Large American internet service providers these days tend to operate under a "six strikes" approach to piracy -- they'll warn you if they catch copyright violations, but it's unlikely that you'll get the boot. However, that isn't good enough for BMG or Round Hill Music. The two music publishers have sued Cox Communications for allegedly refusing to forward notices demanding settlements for copyright violations. According to the claim, the cable giant went out of its way to treat these messages like junk mail, letting about 200,000 "repeat infringers" go scot-free. If the court agrees that Cox knowingly looked the other way, it could be in trouble. The Digital Millennium Copyright Act requires that networks have a policy for cutting off unrepentant pirates, and the lawsuit suggests that Cox doesn't respect that rule.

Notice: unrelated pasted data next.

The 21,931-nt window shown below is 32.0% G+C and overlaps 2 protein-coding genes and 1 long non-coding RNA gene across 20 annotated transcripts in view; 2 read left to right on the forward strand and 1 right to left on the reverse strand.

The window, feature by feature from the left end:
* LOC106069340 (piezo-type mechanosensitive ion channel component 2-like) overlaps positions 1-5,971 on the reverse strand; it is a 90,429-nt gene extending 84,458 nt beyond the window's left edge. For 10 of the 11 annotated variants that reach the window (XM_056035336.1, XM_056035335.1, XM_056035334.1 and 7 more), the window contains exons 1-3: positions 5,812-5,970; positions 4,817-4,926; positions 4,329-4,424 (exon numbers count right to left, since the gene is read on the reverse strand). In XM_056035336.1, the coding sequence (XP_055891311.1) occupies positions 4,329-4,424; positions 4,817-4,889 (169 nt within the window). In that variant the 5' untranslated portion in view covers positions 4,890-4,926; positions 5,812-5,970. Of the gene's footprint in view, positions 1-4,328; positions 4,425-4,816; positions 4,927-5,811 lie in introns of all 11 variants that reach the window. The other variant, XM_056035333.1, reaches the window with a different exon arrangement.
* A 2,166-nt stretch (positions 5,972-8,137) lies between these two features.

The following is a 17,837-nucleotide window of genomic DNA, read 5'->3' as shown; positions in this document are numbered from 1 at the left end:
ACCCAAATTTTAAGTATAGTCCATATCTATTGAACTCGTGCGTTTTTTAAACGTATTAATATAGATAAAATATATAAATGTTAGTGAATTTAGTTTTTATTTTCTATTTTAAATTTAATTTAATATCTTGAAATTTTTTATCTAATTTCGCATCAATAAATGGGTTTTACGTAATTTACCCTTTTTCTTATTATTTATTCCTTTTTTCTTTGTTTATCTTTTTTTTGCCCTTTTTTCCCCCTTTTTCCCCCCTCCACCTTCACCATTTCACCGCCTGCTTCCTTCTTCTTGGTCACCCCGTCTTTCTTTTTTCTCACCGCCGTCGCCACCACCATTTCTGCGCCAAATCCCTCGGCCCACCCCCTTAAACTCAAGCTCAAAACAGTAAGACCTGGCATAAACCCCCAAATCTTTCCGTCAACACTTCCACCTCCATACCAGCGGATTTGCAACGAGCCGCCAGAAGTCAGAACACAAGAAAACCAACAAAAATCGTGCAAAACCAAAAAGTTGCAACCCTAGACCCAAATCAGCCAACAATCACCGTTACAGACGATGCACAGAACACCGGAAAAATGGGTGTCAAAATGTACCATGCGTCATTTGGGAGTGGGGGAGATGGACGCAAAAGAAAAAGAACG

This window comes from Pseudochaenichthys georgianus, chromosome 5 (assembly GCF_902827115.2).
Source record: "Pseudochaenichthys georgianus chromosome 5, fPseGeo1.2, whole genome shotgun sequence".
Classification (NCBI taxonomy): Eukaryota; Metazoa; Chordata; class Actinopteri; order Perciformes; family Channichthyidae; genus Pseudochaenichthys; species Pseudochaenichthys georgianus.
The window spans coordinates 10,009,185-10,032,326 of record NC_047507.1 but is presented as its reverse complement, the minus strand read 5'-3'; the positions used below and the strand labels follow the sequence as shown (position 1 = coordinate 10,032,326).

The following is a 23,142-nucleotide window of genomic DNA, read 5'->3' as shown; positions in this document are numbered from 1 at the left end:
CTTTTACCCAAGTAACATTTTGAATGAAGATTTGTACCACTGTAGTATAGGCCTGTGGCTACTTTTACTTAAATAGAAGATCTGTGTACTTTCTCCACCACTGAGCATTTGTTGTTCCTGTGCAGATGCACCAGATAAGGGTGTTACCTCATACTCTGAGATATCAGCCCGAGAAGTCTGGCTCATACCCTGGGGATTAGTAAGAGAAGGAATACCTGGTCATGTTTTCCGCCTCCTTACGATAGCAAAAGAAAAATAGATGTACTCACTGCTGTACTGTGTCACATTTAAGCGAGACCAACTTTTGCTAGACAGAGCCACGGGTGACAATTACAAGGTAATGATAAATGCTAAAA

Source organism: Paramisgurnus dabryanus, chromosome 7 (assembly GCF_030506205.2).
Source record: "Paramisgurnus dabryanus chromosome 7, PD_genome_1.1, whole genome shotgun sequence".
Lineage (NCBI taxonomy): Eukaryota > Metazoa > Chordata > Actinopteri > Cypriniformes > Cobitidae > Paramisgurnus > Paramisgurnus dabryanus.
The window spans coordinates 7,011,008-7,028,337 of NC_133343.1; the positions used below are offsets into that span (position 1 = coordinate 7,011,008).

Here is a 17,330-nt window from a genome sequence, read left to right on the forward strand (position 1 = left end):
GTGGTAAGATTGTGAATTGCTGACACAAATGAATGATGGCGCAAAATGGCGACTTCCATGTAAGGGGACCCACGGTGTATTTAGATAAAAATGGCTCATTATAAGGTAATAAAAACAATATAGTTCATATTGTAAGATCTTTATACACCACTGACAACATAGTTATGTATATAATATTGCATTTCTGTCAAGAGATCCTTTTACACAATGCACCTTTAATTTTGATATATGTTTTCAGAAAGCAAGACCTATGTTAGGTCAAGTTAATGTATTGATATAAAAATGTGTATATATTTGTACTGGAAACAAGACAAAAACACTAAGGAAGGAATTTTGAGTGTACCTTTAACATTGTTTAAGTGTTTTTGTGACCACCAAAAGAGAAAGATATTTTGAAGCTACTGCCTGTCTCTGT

With that said, there's no certainty that the company is on the hook. A person isn't necessarily violating copyright just because they're supposed to get a notice -- it may be up to a judge to decide. Also, the agency handing out the alerts on the publishers' behalf (Rightscorp) doesn't have a sterling track record. Internet providers have previously ignored Rightscorp notices with little consequence, and the firm is in dire financial straits after its aggressive approach to demanding copyright settlements (which includes using robocalls) didn't pan out. Even so, this case could set an important precedent. BMG and Round Hill would have more ammunition for future lawsuits if they win, and other labels may consider suing when they don't believe that ISPs are taking piracy seriously.
[Image credit: Dustin Gaffke, Flickr]